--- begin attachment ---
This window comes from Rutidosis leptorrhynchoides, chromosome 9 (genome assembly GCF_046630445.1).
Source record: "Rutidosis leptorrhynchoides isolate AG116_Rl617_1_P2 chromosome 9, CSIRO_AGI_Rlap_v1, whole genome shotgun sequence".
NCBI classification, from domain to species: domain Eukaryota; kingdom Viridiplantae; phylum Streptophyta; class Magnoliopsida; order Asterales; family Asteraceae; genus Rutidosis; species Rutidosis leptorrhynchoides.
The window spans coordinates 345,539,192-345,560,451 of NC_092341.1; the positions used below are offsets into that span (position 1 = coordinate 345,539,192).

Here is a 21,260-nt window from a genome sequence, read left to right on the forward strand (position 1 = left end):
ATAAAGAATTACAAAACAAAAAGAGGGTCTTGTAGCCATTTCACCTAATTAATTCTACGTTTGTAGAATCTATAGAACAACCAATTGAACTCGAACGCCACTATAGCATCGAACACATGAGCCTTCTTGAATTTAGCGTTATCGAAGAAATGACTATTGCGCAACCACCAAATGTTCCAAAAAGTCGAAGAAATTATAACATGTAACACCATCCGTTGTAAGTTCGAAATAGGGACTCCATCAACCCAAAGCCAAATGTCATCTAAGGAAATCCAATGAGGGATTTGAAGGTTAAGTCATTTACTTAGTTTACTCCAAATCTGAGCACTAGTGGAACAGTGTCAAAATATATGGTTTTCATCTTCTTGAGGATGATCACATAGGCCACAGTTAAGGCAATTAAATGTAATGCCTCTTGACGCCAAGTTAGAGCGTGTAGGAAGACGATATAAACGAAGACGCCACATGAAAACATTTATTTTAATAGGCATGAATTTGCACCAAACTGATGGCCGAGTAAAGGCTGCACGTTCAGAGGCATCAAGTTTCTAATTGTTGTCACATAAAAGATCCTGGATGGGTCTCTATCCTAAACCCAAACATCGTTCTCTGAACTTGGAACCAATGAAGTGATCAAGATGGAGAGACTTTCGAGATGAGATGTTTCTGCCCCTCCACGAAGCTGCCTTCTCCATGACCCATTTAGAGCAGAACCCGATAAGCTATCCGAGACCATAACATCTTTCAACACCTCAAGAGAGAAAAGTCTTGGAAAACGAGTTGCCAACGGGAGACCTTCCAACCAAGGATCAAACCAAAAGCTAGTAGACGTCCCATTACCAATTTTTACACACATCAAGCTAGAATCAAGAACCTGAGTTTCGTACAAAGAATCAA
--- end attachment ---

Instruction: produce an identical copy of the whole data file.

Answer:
This window comes from Rutidosis leptorrhynchoides, chromosome 9 (genome assembly GCF_046630445.1).
Source record: "Rutidosis leptorrhynchoides isolate AG116_Rl617_1_P2 chromosome 9, CSIRO_AGI_Rlap_v1, whole genome shotgun sequence".
NCBI classification, from domain to species: domain Eukaryota; kingdom Viridiplantae; phylum Streptophyta; class Magnoliopsida; order Asterales; family Asteraceae; genus Rutidosis; species Rutidosis leptorrhynchoides.
The window spans coordinates 345,539,192-345,560,451 of NC_092341.1; the positions used below are offsets into that span (position 1 = coordinate 345,539,192).

Here is a 21,260-nt window from a genome sequence, read left to right on the forward strand (position 1 = left end):
ATAAAGAATTACAAAACAAAAAGAGGGTCTTGTAGCCATTTCACCTAATTAATTCTACGTTTGTAGAATCTATAGAACAACCAATTGAACTCGAACGCCACTATAGCATCGAACACATGAGCCTTCTTGAATTTAGCGTTATCGAAGAAATGACTATTGCGCAACCACCAAATGTTCCAAAAAGTCGAAGAAATTATAACATGTAACACCATCCGTTGTAAGTTCGAAATAGGGACTCCATCAACCCAAAGCCAAATGTCATCTAAGGAAATCCAATGAGGGATTTGAAGGTTAAGTCATTTACTTAGTTTACTCCAAATCTGAGCACTAGTGGAACAGTGTCAAAATATATGGTTTTCATCTTCTTGAGGATGATCACATAGGCCACAGTTAAGGCAATTAAATGTAATGCCTCTTGACGCCAAGTTAGAGCGTGTAGGAAGACGATATAAACGAAGACGCCACATGAAAACATTTATTTTAATAGGCATGAATTTGCACCAAACTGATGGCCGAGTAAAGGCTGCACGTTCAGAGGCATCAAGTTTCTAATTGTTGTCACATAAAAGATCCTGGATGGGTCTCTATCCTAAACCCAAACATCGTTCTCTGAACTTGGAACCAATGAAGTGATCAAGATGGAGAGACTTTCGAGATGAGATGTTTCTGCCCCTCCACGAAGCTGCCTTCTCCATGACCCATTTAGAGCAGAACCCGATAAGCTATCCGAGACCATAACATCTTTCAACACCTCAAGAGAGAAAAGTCTTGGAAAACGAGTTGCCAACGGGAGACCTTCCAACCAAGGATCAAACCAAAAGCTAGTAGACGTCCCATTACCAATTTTTACACACATCAAGCTAGAATCAAGAACCTGAGTTTCGTACAAAGAATCAA